I’m looking over the domain of my adventure, the physical realm I climbed and the intangible battles I fought along the way.

I am atop some throne. It’s an old, wooden throne out in the open. It’s exposed to the elements, to the rain and wind. I’d been there hundreds of times in my mind, reflecting and writing, when this frequent daydream collided with another idea I’d always entertained.

I always wanted to make a purple running hat.

It was the bold color, the daring nature of white mountains blazed on the side, with Comfort Is A Lie written across the front. I thought a 5-panel purple running hat was the perfect home for such a bold phrase, a bold commitment to discomfort.

Purple is bold, it is daring. It has a flavor of commitment, doesn’t it?

Perhaps this ‘commitment’ is the nature of purple: royalty, luxury in some cultures. In others, redemption.

By discomfort we are turned into kings and queens of some intangible, dreamlike domain, a place where our redemption from mediocrity and complacency is heavy breaths, tired legs, and blistered feet. Often times we look over this imaginary landscape during races, hard workouts, or long days working. By our commitment to fatigue and adventure (our unwillingness to bow out in the face of such hardship) we summit those tall mountains.

And upon those mountains we take the throne.

Like I said, it’s an old, wooden thing. It’s exposed to cold rain. It’s knobby and rough.

But it’s perfectly luxurious.

Can you feel it beneath you? Close your eyes.

Welcome to the Wicked Trail…

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Click below to check out our 5-panel, lightweight, crushable UltraCaps.

Wicked Trail Running has always been an integration of creative writing and discomfort. It’s the intersection of every book I’ve ever read, and every mile I’ve ever run. It’s the books I’ve written, and the one’s I’m reading now. Here’s the book I was reading while I wrote this post:

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Stranded on a Desert Island

Ultrarunning blog post develop a code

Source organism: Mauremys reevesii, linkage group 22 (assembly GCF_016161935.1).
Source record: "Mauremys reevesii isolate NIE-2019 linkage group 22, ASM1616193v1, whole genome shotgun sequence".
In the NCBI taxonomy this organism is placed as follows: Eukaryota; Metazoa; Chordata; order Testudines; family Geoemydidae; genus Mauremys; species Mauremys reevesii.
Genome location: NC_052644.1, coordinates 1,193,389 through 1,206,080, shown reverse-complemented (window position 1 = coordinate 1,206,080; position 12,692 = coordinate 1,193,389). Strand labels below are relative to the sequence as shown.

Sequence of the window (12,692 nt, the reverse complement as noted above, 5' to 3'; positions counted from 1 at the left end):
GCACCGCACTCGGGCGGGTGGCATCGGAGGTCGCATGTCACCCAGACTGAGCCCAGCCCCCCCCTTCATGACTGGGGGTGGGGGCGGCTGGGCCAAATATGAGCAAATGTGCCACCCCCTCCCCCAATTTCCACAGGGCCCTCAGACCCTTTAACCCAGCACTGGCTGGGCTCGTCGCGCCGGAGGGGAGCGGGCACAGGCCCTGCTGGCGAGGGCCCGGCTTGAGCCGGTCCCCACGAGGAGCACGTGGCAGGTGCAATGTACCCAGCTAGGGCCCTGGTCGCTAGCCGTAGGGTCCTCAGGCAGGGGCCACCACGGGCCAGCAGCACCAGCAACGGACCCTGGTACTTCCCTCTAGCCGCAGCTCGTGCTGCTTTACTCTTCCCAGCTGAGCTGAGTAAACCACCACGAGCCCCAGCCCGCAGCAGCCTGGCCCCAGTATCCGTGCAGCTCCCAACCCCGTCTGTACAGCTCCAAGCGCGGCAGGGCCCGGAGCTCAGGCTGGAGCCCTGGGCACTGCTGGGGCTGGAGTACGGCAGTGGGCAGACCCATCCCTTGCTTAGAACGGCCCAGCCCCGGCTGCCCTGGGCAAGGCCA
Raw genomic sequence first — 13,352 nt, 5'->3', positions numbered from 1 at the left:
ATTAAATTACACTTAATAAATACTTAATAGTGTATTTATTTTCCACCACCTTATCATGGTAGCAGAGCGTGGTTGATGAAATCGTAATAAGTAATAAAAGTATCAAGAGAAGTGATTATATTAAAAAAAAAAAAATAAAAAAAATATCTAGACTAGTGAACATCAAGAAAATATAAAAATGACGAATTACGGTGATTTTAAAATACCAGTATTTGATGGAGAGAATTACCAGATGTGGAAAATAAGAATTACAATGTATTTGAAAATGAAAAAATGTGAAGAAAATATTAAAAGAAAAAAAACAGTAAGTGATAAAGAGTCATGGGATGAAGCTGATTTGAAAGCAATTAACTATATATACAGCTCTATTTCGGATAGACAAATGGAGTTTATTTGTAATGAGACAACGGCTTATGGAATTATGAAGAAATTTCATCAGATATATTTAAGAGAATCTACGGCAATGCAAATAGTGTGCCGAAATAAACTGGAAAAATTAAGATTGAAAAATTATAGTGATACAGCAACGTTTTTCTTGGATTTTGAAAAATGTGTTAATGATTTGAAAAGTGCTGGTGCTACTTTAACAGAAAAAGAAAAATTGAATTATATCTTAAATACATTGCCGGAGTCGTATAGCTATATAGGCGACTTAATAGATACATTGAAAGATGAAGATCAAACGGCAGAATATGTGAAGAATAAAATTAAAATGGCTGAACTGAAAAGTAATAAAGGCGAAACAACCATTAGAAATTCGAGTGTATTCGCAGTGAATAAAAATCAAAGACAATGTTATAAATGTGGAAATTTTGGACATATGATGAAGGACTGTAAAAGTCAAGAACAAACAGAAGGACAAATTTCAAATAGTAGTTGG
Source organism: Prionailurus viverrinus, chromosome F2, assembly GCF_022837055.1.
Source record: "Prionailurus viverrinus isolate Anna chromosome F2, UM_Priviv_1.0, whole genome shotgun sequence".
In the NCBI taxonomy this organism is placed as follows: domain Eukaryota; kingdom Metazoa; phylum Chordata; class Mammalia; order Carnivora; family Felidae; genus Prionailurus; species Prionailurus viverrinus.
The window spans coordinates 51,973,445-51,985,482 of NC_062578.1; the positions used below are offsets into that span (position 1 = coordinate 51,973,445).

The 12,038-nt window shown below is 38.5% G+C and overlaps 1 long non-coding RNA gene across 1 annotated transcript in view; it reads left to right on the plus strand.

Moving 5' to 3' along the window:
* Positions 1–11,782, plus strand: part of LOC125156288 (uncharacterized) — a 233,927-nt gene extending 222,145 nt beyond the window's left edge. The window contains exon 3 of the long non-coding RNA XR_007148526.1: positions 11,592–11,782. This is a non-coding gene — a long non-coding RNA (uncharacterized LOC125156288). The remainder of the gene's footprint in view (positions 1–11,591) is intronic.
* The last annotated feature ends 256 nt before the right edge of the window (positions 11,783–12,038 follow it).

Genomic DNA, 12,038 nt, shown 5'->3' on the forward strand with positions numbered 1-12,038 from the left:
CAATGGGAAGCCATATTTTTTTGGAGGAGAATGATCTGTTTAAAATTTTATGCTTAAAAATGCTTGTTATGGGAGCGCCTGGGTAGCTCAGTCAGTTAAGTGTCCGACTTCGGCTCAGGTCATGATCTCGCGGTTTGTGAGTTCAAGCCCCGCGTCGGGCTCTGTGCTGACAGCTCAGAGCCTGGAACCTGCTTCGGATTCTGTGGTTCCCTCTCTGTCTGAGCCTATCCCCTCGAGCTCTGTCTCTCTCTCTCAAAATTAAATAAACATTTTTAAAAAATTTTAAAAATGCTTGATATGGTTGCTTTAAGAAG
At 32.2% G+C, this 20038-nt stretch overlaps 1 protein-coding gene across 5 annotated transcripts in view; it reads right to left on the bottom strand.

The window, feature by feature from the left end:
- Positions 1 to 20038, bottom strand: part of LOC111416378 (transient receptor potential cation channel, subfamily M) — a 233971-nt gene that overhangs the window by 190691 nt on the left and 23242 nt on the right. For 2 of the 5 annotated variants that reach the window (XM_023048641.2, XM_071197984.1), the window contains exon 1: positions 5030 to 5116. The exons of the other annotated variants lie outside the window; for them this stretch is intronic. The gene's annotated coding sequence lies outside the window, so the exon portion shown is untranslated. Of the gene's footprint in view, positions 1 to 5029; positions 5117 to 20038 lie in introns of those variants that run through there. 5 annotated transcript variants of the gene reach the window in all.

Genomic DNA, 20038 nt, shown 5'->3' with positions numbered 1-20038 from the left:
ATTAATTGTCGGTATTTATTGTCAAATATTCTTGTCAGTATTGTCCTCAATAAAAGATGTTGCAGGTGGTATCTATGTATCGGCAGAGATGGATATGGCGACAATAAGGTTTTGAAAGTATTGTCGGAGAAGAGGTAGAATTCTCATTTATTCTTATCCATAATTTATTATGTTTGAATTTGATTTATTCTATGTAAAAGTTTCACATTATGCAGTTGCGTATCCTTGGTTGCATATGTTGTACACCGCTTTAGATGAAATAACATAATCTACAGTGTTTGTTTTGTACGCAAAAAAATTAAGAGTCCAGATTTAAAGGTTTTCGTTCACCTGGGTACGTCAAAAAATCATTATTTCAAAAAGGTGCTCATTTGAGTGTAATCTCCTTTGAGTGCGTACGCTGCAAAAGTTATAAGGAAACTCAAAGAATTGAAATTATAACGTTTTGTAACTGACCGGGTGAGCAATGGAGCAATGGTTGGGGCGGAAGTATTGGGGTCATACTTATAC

It’s a silly, simple question.

No, it’s more than that.

It’s a question that has tugged at my mind, manipulated my intentions, and directed my actions for a long time. I’m not here to crowd-please or coddle the spaces of others, but the curious question has given relation to people I might not even like (or more often, people I do like) and my code of habits and efforts. It has taken me across 100-mile finish lines and influenced huge life choices.

It’s a question you’ve heard and asked before (probably).

Are you following me?

It is paramount that a person develops, or acknowledges the need to develop, a code of habits and efforts – the laws of your feet, hands, and tongue – to lean on in uncertain, stressful, or hostile situations. Your code structures work and play, family time and socializing.

Without this code, it is unlikely that you will find yourself on the positive end of the question. In fact, if you are currently on the negative end of the question (and it couldn’t hurt to ask an honest friend), your life is not what it could be.

The question is this:

“If you were stranded on a desert island, who would you want with you?”

You’ve been asked that before, right?

That question is wrapped tightly around my mind, and I am certain it has influenced my life in a massive, positive way.

Are you on the positive end of it?

This isn’t an appeal for agreeableness and I’m not asking you to soften up and be a pushover.

It’s more like this:

“Are you the dependable, strong, patient, intentional person?”

It’s not nodding and smiling during disagreements. It’s not sheepishly accepting disrespect. It’s not moving aside for every other pedestrian or motorist. Nor is it eccentric, dim-witted, people-pleasing to maintain a social or cultural norm.

It is a code. Your code. Our code.

The code of those who seek to lead and inspire, to bear some burden, and to venture into the unknown. It is the code of those who accept life’s mischief and refuse to be beaten down by it.


The Code

Developing such a code (and you ought to develop one) is simple. It’s an integration of your personalities into some dependable, strong, patient, intentional being. Let the dependability flow from your family or work life, the strength from the hours under a barbell or climbing mountain switchbacks, the patience from your financial goals, and the intentional action from your passions.

On the island, that desolate, hot, sun-scorched rock floating in shark-infested waters, dependability is good work done well and fast.

Strength is beneficial manipulation of the environment.

Patience is sacrifice; abstain now for longevity of order.

Being intentional is using concise and deliberate speech and action to meet an ideal.

These definitions fit life, too.

The question of your island companionship is really the question of who would be the greatest ally in life’s mischief.

And life’s mischief stands just outside your door, eager to tear down pursuit and adventure, to sink a person’s legs into the concrete of normalcy.

Don’t leave your reactions and words to chance.

Life’s mischief can look like this: You’re having a great day: your morning run went smooth, you stretched, took the dog for a walk, and now you’re sipping hot coffee in morning traffic. It’s chilly outside, but the sun is shining strong.